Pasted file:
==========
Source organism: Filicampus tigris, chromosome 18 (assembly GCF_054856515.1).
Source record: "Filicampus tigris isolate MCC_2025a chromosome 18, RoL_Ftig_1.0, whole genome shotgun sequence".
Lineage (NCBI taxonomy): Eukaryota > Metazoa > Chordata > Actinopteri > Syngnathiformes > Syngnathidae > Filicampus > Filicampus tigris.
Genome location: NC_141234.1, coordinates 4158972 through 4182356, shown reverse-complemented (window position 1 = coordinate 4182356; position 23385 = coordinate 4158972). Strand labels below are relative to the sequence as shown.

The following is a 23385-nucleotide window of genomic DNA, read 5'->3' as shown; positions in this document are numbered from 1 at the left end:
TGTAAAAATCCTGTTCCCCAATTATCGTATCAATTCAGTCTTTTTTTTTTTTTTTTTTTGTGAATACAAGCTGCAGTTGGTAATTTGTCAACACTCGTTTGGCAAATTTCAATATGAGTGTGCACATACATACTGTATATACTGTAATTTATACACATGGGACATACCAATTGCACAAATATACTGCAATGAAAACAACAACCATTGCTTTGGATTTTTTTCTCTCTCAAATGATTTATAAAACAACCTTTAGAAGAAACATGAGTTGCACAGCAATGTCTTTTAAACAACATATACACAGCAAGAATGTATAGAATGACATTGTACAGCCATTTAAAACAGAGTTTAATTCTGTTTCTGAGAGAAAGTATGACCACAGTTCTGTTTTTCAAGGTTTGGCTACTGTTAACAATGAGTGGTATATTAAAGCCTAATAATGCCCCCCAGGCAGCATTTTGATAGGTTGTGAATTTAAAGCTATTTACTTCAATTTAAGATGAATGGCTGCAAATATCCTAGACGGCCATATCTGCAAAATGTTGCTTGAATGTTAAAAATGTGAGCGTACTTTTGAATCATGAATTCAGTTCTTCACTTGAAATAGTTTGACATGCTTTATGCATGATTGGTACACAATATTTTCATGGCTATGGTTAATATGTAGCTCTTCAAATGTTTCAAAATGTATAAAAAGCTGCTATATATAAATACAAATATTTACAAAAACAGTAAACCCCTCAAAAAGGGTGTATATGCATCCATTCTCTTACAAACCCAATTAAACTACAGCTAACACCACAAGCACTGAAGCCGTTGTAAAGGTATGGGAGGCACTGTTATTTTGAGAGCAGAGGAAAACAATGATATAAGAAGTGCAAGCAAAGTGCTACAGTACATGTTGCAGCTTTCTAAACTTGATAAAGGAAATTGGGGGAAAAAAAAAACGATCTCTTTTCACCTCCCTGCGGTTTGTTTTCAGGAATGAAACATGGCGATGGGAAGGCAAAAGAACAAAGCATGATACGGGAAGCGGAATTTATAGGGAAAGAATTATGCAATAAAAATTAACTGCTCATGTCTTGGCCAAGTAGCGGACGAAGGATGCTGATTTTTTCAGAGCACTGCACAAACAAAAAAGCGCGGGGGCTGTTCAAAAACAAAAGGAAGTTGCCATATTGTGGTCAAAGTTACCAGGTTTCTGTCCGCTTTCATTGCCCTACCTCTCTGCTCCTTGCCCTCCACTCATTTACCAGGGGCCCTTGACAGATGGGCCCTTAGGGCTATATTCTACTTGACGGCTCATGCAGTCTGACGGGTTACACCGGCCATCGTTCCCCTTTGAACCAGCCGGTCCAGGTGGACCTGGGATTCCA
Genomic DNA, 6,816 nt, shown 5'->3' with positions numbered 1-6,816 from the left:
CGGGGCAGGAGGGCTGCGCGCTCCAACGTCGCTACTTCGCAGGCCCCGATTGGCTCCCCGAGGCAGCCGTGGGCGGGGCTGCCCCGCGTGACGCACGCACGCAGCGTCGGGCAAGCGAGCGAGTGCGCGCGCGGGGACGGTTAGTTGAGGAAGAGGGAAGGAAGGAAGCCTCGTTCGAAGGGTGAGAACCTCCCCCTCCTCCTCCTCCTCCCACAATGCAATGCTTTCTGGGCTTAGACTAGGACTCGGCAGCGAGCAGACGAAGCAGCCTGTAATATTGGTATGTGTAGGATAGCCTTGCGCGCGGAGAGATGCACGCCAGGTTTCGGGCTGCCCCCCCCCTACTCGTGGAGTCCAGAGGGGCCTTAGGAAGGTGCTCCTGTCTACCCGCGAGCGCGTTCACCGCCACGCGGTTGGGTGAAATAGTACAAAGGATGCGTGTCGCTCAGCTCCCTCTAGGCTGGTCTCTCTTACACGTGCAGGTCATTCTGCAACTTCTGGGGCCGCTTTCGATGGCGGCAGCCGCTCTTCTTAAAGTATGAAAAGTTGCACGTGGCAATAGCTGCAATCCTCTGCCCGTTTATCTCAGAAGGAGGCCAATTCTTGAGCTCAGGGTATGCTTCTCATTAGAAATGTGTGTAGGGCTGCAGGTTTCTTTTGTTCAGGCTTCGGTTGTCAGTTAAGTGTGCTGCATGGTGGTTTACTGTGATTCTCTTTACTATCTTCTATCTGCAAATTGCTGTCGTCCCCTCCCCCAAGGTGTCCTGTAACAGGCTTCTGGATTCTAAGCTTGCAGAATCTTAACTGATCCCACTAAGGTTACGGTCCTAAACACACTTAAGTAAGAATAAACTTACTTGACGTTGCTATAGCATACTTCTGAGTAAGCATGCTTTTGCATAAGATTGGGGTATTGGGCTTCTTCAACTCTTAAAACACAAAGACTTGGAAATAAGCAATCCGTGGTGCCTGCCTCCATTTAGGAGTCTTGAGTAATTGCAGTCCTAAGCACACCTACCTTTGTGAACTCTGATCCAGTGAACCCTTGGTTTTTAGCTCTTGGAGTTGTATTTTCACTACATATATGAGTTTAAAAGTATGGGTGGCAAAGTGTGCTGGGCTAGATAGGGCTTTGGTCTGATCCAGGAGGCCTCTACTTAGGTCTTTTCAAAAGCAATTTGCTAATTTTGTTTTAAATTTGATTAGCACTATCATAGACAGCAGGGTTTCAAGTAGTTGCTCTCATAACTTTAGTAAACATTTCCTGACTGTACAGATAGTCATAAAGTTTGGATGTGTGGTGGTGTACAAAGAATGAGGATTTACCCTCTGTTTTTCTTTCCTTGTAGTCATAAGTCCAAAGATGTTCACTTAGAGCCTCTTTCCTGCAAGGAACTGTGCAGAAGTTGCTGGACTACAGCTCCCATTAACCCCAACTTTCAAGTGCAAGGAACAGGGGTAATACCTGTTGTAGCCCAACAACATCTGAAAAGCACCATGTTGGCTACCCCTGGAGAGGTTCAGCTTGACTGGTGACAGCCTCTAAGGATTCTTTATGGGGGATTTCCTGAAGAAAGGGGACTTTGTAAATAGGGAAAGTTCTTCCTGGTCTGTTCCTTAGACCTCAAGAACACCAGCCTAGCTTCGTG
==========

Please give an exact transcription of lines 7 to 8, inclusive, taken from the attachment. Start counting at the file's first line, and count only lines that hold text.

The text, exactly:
Genomic DNA, 6,816 nt, shown 5'->3' with positions numbered 1-6,816 from the left:
CGGGGCAGGAGGGCTGCGCGCTCCAACGTCGCTACTTCGCAGGCCCCGATTGGCTCCCCGAGGCAGCCGTGGGCGGGGCTGCCCCGCGTGACGCACGCACGCAGCGTCGGGCAAGCGAGCGAGTGCGCGCGCGGGGACGGTTAGTTGAGGAAGAGGGAAGGAAGGAAGCCTCGTTCGAAGGGTGAGAACCTCCCCCTCCTCCTCCTCCTCCCACAATGCAATGCTTTCTGGGCTTAGACTAGGACTCGGCAGCGAGCAGACGAAGCAGCCTGTAATATTGGTATGTGTAGGATAGCCTTGCGCGCGGAGAGATGCACGCCAGGTTTCGGGCTGCCCCCCCCCTACTCGTGGAGTCCAGAGGGGCCTTAGGAAGGTGCTCCTGTCTACCCGCGAGCGCGTTCACCGCCACGCGGTTGGGTGAAATAGTACAAAGGATGCGTGTCGCTCAGCTCCCTCTAGGCTGGTCTCTCTTACACGTGCAGGTCATTCTGCAACTTCTGGGGCCGCTTTCGATGGCGGCAGCCGCTCTTCTTAAAGTATGAAAAGTTGCACGTGGCAATAGCTGCAATCCTCTGCCCGTTTATCTCAGAAGGAGGCCAATTCTTGAGCTCAGGGTATGCTTCTCATTAGAAATGTGTGTAGGGCTGCAGGTTTCTTTTGTTCAGGCTTCGGTTGTCAGTTAAGTGTGCTGCATGGTGGTTTACTGTGATTCTCTTTACTATCTTCTATCTGCAAATTGCTGTCGTCCCCTCCCCCAAGGTGTCCTGTAACAGGCTTCTGGATTCTAAGCTTGCAGAATCTTAACTGATCCCACTAAGGTTACGGTCCTAAACACACTTAAGTAAGAATAAACTTACTTGACGTTGCTATAGCATACTTCTGAGTAAGCATGCTTTTGCATAAGATTGGGGTATTGGGCTTCTTCAACTCTTAAAACACAAAGACTTGGAAATAAGCAATCCGTGGTGCCTGCCTCCATTTAGGAGTCTTGAGTAATTGCAGTCCTAAGCACACCTACCTTTGTGAACTCTGATCCAGTGAACCCTTGGTTTTTAGCTCTTGGAGTTGTATTTTCACTACATATATGAGTTTAAAAGTATGGGTGGCAAAGTGTGCTGGGCTAGATAGGGCTTTGGTCTGATCCAGGAGGCCTCTACTTAGGTCTTTTCAAAAGCAATTTGCTAATTTTGTTTTAAATTTGATTAGCACTATCATAGACAGCAGGGTTTCAAGTAGTTGCTCTCATAACTTTAGTAAACATTTCCTGACTGTACAGATAGTCATAAAGTTTGGATGTGTGGTGGTGTACAAAGAATGAGGATTTACCCTCTGTTTTTCTTTCCTTGTAGTCATAAGTCCAAAGATGTTCACTTAGAGCCTCTTTCCTGCAAGGAACTGTGCAGAAGTTGCTGGACTACAGCTCCCATTAACCCCAACTTTCAAGTGCAAGGAACAGGGGTAATACCTGTTGTAGCCCAACAACATCTGAAAAGCACCATGTTGGCTACCCCTGGAGAGGTTCAGCTTGACTGGTGACAGCCTCTAAGGATTCTTTATGGGGGATTTCCTGAAGAAAGGGGACTTTGTAAATAGGGAAAGTTCTTCCTGGTCTGTTCCTTAGACCTCAAGAACACCAGCCTAGCTTCGTG